The power of history over future master planning


Princesshay mixed use and open public space with Exeter Cathedral in background ( Architects:Chapman Taylor)

The power of historic landmarks to dictate future master planning is a topic we will be discussing at the Architectural Association on March 25.

At our recent roundtable on cultural infrastructure in cities, Guardian journalist Sir Simon Jenkins voiced his understanding of the value of historic buildings and streets to the wellbeing of people. He stated: 'In any city in the world now the old bits of the city are popular...cathedrals are fantastically popular, castles are popular, modern churches are not. If you want to draw people in to anything like a collection or museum start with what you have. I have been involved in the project to relocate the Museum of London to Smithfield Market. The key is not to destroy Smithfield Market as it will be the historic market buildings that draw people to the new museum, and not the other way round.'

The newly published 'Living with Beauty' report from the Building Better, Building Beautiful Commission, which includes 45 policy propositions, puts value on improving architectural education stating that in future students should be instructed in 'the art of integrating new buildings into the historic fabric of a settlement'.

Last week, architect Tim Partington from Chapman Taylor (the architects behind the successful Princesshay development close to Exeter Cathedral) went further to explain that in many of our cities and towns, the medieval street pattern has been destroyed by industrial activity, war-time bombing and post-war road development and it is now important to put some of this history back to create a sense of place.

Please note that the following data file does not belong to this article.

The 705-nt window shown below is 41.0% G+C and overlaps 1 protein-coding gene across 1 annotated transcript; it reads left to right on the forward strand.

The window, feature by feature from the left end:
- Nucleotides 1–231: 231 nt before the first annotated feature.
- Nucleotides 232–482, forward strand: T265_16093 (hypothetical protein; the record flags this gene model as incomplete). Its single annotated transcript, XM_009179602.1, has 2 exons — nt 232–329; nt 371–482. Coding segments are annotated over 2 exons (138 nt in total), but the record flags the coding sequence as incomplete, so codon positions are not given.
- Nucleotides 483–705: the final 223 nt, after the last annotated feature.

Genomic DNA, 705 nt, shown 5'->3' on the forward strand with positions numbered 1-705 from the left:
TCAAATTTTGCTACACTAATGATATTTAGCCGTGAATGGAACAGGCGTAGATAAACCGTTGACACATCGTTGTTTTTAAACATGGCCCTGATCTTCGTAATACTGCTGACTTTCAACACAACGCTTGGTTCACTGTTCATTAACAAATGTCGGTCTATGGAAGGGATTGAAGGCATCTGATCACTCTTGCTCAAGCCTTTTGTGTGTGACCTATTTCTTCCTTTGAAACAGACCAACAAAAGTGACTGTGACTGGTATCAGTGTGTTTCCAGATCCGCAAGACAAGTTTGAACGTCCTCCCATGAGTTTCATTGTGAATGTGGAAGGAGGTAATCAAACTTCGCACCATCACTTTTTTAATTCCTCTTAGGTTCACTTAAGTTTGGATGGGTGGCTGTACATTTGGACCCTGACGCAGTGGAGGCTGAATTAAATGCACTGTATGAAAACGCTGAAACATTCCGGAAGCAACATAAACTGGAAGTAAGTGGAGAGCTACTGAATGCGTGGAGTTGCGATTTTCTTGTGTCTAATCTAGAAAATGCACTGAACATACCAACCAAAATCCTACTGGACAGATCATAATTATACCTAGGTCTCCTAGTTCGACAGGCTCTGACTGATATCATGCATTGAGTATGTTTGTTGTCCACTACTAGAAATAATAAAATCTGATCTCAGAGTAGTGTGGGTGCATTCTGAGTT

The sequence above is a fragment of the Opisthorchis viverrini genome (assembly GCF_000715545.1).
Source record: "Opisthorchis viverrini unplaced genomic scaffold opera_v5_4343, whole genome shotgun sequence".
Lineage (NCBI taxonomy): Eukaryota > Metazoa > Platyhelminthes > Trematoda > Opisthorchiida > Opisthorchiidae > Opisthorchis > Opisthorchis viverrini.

Cullinan's Peter Inglis will be speaking about the master planning for Bristol's Harbourside at our March forum (completed for Crest Nicholson in 2015) and in many ways the re-development of this industrial site, tells this story of destruction but also restoration. Public consultation including the voice of the Cathedral was listened to in developing the new plan.

The master plan, covering seven hectares, has transformed a brownfield site of former docks, railway goods depot and industrial activity into new places to live, work and relax. It centres on Canon's Marsh which lies at the heart of the city beside a bend in the historic Floating Harbour and is overlooked by Bristol Cathedral and the heights of Clifton. The site contaminated by gas works had lain derelict for some thirty years before regeneration.

The spatial framework created by the master plan locks Canon's Marsh back into the rest of Bristol, extending 'Brunel Mile' - a public walkway running from Bristol Temple Meads station to the SS Great Britain. Another feature of the master plan is Harbour Square where a range of activities including art performances, markets, the Harbourside Festival and alfresco dining all take place.

Join us for this important forum that attempts to define the leading features of sustainable master planning our future cities.

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